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John L. Lewis House

John L. Lewis House

1132 West Lawrence Avenue
Springfield, IL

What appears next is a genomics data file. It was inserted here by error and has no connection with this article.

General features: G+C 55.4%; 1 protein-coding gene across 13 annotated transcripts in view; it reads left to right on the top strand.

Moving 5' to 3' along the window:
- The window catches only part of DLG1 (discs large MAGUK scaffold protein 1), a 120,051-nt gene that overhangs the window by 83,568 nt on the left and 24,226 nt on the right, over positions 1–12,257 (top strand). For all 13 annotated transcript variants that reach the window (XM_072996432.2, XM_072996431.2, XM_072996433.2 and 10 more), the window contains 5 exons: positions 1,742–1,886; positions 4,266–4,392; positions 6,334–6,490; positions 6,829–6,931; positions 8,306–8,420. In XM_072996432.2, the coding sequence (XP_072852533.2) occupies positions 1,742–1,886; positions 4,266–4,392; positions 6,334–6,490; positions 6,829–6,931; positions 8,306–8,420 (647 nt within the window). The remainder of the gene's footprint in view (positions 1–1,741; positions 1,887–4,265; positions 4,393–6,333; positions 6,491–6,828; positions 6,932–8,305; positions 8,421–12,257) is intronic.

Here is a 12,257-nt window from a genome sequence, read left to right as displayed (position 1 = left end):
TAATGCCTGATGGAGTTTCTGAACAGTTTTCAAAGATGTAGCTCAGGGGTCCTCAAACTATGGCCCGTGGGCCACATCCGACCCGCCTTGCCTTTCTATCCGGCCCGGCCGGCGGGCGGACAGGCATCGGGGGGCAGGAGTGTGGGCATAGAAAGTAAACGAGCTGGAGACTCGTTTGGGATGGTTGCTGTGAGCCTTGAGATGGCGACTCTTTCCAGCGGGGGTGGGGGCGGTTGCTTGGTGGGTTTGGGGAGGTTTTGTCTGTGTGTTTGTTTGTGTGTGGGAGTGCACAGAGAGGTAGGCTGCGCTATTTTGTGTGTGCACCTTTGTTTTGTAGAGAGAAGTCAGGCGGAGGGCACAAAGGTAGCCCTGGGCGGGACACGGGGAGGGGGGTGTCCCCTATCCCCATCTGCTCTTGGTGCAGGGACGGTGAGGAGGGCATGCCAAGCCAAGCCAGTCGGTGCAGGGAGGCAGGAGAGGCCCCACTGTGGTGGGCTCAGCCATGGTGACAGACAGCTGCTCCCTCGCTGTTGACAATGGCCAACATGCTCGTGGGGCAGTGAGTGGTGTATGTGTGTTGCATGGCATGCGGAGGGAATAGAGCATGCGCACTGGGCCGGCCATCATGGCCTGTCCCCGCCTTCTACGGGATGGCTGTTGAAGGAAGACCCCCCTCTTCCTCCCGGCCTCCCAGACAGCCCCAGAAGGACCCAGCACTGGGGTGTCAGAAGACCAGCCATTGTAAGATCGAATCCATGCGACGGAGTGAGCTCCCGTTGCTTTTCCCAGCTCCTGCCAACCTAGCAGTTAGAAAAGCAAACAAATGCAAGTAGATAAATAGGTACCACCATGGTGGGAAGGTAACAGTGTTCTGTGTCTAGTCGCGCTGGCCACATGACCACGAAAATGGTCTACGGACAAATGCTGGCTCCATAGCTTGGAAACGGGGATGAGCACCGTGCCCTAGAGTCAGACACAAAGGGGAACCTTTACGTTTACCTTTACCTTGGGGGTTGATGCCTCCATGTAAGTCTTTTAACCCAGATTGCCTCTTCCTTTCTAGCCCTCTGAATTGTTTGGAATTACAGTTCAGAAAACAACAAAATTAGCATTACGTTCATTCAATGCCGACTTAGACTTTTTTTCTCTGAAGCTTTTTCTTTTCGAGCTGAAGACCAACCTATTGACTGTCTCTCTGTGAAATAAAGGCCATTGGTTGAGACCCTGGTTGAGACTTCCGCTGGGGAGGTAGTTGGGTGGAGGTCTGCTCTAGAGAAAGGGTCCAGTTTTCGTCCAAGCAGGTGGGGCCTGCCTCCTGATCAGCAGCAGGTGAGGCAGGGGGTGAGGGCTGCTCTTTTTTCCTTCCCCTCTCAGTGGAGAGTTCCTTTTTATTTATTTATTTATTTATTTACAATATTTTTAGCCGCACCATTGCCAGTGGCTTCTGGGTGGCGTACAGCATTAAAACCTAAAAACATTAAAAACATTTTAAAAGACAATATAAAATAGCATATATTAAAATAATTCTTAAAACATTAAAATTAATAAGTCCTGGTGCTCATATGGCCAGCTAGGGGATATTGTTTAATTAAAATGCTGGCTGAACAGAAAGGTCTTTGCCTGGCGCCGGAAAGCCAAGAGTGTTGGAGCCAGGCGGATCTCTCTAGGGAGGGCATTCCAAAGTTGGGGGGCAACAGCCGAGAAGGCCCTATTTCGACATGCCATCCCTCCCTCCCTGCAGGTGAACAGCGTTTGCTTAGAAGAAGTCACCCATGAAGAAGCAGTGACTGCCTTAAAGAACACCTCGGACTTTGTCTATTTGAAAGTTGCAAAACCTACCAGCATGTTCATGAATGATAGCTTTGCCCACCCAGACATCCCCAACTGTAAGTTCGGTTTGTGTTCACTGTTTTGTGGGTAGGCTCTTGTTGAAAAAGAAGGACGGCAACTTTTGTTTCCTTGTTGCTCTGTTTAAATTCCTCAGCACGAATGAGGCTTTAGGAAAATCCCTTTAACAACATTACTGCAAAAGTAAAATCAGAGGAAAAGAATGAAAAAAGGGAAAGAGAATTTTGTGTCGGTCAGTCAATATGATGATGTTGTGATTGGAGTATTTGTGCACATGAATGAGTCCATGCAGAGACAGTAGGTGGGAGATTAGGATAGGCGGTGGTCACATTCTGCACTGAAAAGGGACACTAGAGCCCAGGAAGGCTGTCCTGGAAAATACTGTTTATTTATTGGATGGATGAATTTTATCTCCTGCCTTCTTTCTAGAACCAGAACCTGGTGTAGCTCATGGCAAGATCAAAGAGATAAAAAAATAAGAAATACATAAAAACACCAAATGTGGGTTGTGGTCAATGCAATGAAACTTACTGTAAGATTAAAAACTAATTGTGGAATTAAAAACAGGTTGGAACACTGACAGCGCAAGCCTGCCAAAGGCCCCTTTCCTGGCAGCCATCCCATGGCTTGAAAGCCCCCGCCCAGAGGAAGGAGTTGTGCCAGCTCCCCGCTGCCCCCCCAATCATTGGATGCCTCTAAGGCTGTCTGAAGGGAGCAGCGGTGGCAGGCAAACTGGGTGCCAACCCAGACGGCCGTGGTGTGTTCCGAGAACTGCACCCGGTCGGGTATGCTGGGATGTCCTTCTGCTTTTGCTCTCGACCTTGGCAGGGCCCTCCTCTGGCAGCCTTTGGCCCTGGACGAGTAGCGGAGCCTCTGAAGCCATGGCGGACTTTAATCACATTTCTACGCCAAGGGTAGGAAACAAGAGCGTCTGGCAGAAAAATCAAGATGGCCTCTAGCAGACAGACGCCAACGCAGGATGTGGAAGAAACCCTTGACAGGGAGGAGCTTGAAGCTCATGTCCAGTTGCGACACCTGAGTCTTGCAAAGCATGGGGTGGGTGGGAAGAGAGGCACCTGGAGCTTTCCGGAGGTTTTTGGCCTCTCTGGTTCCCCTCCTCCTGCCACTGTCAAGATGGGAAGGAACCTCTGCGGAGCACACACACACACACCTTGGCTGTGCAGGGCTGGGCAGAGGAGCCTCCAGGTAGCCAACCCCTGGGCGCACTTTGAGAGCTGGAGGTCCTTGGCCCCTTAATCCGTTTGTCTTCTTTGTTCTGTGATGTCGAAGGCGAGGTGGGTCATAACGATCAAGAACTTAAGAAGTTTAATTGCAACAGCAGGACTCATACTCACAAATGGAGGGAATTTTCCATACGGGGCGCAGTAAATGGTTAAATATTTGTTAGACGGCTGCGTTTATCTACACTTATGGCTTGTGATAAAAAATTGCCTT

The John L. Lewis home is a two and a half story vernacular structure with a hipped roof pierced by a single dormer window.  The fašade has a slightly projecting porch with Doric columns.  Original clapboard siding has been covered on the second floor with aluminum siding.  The significance of the structure comes from its former owner, John L. Lewis who was a renowned labor union leader.  Lewis lived in the house from1917 until 1965.  He left school at age 15 and started working in the mines as his father had done until he was blacklisted for his union activities.  Lewis was elected president of a local chapter of the United Mine Workers, became a lobbyist, and in 1911 became a general field agent for the AFL.  It is said that his one goal in life was to become president of the United Mine Worker’s national organization.  He attained that goal in 1920 and held the position for the next 40 years.  He was hailed by President Coolidge, Commerce Secretary Hoover, and the nation’s press and financial journals as a labor statesman.  He worked with nine U.S. presidents during his tenure and retired in 1960, but continued to serve on the board of directors of the union.  He died in 1969 and was buried here in Springfield.